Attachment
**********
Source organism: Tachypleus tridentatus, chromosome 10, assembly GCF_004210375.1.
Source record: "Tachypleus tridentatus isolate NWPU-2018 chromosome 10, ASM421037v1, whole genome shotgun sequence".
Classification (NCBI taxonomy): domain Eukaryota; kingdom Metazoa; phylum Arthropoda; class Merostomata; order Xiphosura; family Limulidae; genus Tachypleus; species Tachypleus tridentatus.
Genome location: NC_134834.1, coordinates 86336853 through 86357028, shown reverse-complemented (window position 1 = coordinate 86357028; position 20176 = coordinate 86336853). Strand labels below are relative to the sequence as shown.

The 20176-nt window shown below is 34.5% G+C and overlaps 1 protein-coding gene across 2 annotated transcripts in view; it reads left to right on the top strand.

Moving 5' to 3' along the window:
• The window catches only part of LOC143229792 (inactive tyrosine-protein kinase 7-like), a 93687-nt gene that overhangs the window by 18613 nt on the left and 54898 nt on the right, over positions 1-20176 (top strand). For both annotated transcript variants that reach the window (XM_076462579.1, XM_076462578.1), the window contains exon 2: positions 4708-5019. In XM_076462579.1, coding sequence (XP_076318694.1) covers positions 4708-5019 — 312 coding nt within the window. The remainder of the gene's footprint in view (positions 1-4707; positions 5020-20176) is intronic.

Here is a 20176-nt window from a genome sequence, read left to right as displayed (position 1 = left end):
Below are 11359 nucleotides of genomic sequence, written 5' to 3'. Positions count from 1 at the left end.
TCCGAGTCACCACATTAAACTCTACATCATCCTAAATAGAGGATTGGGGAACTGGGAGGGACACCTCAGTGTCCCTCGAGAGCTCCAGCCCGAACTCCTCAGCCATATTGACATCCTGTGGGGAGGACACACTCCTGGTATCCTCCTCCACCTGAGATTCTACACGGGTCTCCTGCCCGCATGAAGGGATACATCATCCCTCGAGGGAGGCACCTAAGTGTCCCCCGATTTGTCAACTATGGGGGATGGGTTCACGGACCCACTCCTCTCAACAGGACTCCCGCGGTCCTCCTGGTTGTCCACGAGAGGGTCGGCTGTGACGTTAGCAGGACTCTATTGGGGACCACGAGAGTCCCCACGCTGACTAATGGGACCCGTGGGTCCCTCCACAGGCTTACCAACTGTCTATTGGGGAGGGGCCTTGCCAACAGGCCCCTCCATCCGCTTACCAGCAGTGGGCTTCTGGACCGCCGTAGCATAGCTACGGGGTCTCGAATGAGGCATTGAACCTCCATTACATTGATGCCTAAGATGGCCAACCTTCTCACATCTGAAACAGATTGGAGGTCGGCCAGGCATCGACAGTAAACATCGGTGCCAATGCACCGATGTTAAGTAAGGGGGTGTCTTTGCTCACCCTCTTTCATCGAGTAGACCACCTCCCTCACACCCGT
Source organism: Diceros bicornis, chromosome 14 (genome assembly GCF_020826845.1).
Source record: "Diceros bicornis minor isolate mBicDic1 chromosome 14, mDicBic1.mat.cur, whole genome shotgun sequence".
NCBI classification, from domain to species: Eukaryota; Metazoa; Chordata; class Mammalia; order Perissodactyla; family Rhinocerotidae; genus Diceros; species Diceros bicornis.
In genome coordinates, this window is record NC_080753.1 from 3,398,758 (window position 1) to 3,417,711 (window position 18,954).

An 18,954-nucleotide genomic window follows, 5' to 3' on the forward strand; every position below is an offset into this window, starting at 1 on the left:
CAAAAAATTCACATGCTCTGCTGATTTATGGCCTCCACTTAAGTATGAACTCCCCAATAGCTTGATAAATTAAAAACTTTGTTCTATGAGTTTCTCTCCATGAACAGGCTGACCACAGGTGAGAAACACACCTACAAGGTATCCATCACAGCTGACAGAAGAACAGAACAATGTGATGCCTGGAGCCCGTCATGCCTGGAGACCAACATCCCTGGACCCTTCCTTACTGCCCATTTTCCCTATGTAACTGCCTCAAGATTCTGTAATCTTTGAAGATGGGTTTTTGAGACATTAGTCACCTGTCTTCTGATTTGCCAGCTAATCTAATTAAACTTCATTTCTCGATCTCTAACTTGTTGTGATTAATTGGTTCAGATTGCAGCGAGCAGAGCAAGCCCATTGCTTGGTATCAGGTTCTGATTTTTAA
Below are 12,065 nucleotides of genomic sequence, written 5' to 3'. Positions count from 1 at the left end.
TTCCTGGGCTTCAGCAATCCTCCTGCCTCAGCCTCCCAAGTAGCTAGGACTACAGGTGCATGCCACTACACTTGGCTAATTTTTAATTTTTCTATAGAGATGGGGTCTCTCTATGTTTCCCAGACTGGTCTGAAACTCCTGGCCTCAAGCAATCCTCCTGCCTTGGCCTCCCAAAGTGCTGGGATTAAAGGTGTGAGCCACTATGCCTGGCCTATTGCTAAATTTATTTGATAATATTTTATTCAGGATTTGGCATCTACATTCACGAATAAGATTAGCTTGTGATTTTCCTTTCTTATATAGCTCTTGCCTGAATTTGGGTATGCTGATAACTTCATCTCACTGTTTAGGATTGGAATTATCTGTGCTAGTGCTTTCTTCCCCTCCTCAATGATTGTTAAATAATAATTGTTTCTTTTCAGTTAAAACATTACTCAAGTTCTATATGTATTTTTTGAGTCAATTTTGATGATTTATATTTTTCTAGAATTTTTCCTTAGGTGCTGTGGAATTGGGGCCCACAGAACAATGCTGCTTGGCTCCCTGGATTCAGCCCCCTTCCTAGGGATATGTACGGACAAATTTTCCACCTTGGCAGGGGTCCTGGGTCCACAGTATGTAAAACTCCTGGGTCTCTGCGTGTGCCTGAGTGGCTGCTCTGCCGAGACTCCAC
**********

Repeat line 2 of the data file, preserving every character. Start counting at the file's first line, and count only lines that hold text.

Source record: "Tachypleus tridentatus isolate NWPU-2018 chromosome 10, ASM421037v1, whole genome shotgun sequence".